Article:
Among all your match day routines, there is nothing that is more important than effective pre-match tennis warm-up. It not only prepares your body for competition but also reduces the risk of tennis injury and it helps get you mentally ready for the competition too.
The obstacle for some players is an understanding of what works best. As tennis fitness trainers, we are constantly hearing from players: I am not sure what to do for a tennis warm-up before I play.
The good news is that it doesn't need to be complicated to be structured.
Here are 5 steps to achieve effective tennis warm-up, which should take you around 10-15 minutes to complete.
Perfect Timing- Allocate 10-15 minutes to complete your tennis warm-up and then allow that same period of time for a breather before you step on the court.
3-5 minutes of either skipping or running (forward, backward, and lateral) is the perfect way to start your tennis warm-up. Remember the aim is to boost your heart rate and circulation, so increase the intensity with each minute. We really encourage all our players to skip. Skipping is a great activity to incorporate, especially for tennis players, who need the coordinated arm and leg movement, as well as helps keep you on your toes, right from the start. Steffi Graf was a great advocate for skipping.
It's a minimum fuss too. You simply need a rope and a small space. Skipping is a lower impact than running - so there's less risk of injury. Even so, it's a good idea to protect your joints by choosing softer surfaces where possible. Keep the rope in your bag but it's better to skip off the court.
Skipping tips - Some other tips that will help you get the most from skipping: - Stand straight, without leaning forward as you skip. - Keep elbows at waist level, tucked as tightly as possible. - Your skipping rope should be taught. - Skip fast enough for your rope not to become tangled. - Jump on the balls of your feet and land softly.
These exercises are a great way to mobilize joints and lengthen muscles throughout the body. ROM exercises can be seen as an active stretch or loosening up of the body. The beauty of ROM tennis exercises is they open up the "chain of movement" rather than isolating a specific area or muscle. This is important to do before participating in any sport but especially so in tennis, given the multi-directional ranges and loading patterns.
You may find you some problematic area’s that get a little tight, that need to be released or lengthen prior to exercises. Implementing some simple foam roller exercises and stretches for tennis, can all help elongate muscles and open joints up for correct movement patterns. To avoid any injures it is imperative you have a good range of motion throughout all joints, as this will help with creating power throughout your shots. E.g limited thoracic rotation may inhibit your rotation on your forehand, which adversely can cause over whipping with the arm to generate power.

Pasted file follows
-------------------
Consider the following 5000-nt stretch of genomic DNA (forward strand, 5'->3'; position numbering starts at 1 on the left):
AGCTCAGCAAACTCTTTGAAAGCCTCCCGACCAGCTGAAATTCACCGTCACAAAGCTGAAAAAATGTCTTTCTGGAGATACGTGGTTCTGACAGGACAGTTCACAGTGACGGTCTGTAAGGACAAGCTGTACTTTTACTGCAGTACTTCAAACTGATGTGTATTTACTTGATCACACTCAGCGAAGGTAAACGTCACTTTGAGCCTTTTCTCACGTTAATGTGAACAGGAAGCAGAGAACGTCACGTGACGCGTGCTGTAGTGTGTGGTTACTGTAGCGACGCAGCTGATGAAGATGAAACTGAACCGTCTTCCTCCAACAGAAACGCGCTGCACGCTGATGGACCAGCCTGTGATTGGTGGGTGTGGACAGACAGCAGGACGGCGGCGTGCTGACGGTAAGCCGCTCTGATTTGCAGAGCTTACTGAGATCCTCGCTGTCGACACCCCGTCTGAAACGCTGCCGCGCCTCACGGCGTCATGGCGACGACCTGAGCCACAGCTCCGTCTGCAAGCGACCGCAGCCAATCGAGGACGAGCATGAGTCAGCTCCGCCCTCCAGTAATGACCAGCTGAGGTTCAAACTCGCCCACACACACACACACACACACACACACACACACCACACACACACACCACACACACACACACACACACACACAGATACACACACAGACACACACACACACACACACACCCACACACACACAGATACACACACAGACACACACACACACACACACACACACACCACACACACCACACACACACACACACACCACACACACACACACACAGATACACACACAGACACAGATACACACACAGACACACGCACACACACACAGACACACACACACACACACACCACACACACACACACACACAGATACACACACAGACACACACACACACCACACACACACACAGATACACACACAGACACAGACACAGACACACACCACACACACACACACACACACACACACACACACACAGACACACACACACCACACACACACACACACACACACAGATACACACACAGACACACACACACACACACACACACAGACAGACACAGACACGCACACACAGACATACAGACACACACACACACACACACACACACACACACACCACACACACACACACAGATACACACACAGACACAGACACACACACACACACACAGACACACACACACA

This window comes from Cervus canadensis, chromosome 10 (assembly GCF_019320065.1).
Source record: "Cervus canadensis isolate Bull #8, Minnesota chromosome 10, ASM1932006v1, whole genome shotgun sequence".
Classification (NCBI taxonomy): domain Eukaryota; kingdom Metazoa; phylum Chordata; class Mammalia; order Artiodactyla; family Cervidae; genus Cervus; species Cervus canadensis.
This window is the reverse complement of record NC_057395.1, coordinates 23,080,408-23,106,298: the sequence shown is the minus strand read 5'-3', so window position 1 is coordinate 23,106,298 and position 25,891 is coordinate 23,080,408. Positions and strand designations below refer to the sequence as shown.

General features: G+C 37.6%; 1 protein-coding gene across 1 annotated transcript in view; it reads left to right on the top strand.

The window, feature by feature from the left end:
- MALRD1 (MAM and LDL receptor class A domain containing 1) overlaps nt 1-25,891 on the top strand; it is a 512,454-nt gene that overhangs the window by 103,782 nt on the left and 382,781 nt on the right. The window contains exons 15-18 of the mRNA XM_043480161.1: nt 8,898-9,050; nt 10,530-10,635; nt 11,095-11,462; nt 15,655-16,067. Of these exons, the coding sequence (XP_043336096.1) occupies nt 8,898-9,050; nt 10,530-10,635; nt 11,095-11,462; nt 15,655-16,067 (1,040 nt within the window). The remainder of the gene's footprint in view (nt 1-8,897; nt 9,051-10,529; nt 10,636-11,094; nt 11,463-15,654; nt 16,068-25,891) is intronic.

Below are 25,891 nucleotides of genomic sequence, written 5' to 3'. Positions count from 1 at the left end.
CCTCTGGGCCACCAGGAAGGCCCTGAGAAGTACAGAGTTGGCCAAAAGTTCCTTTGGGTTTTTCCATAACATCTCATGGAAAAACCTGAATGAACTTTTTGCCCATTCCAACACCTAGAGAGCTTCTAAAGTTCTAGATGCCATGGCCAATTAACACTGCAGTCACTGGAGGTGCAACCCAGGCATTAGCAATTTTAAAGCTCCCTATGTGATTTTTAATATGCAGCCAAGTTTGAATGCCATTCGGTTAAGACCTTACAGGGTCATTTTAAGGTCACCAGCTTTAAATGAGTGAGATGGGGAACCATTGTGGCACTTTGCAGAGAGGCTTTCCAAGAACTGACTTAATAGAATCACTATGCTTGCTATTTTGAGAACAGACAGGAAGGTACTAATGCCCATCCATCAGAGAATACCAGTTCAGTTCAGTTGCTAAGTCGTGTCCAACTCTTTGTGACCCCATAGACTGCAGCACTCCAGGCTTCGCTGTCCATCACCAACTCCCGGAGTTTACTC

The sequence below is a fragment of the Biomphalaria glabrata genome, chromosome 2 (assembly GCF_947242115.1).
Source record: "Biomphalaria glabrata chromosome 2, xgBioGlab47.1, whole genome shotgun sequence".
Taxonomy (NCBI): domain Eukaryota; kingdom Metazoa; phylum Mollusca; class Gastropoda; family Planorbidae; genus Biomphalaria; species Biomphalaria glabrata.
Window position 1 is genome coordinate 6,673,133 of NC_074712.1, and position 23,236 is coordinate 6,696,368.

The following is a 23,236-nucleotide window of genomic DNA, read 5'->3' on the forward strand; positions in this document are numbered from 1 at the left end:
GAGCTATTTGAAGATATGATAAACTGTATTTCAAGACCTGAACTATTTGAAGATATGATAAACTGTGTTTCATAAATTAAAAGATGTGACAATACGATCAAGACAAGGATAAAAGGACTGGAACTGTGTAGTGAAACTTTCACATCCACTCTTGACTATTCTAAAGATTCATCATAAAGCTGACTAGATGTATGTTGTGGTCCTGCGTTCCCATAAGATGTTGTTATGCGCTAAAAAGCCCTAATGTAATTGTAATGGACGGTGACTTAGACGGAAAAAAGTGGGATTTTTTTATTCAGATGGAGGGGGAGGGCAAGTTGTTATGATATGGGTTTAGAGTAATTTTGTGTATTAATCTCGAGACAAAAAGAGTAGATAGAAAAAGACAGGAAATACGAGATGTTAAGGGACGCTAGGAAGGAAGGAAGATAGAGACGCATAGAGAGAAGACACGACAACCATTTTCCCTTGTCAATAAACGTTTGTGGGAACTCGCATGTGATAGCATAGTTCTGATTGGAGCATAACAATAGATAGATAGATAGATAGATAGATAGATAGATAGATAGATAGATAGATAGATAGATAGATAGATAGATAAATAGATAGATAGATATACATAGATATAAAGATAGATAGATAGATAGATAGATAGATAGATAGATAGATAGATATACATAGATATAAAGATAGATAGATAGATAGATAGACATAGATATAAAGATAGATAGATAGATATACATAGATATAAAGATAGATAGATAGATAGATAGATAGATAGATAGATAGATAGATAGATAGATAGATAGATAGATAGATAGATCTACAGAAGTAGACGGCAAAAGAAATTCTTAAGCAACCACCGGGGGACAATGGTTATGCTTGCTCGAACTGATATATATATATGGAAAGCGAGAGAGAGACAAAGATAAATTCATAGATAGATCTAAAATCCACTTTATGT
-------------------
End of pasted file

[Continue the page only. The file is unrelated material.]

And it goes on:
Activating muscles works by stimulating specific muscles and waking them up prior to your match or tennis training session. Most people have muscle imbalances or potential instability issues around certain joints, so it is important to stimulate the correct muscles and encourage them to work. Some players may look at activating their core or gluteals, whilst others will look at performing some rotator cuff resistance band exercises. It’s great to have your own routine that you know works for you.
Wake Up! Don't confuse muscle activation with muscle fatigue-the activation works by stimulating the muscle and not tiring it out before your exercising for tennis.
This is the final phase of the tennis warm-up sequence. Shadowing mimics, the movements that would be performed on the court. It will fire up both your nervous system and your body by following specific tennis movement patterns. Perform tennis shadowing for three minutes, alternating between forehands, backhands, overhead or smash, and volleys. These shadowing exercises for tennis can also be used to help prepare mentally before you play. The intensity of the shadowing should increase with each minute, so by the time you have finished you are not only physically prepared but also mentally ready for the first point when you step on the court. Rafael Nadal is a great advocate for shadowing prior to his match.
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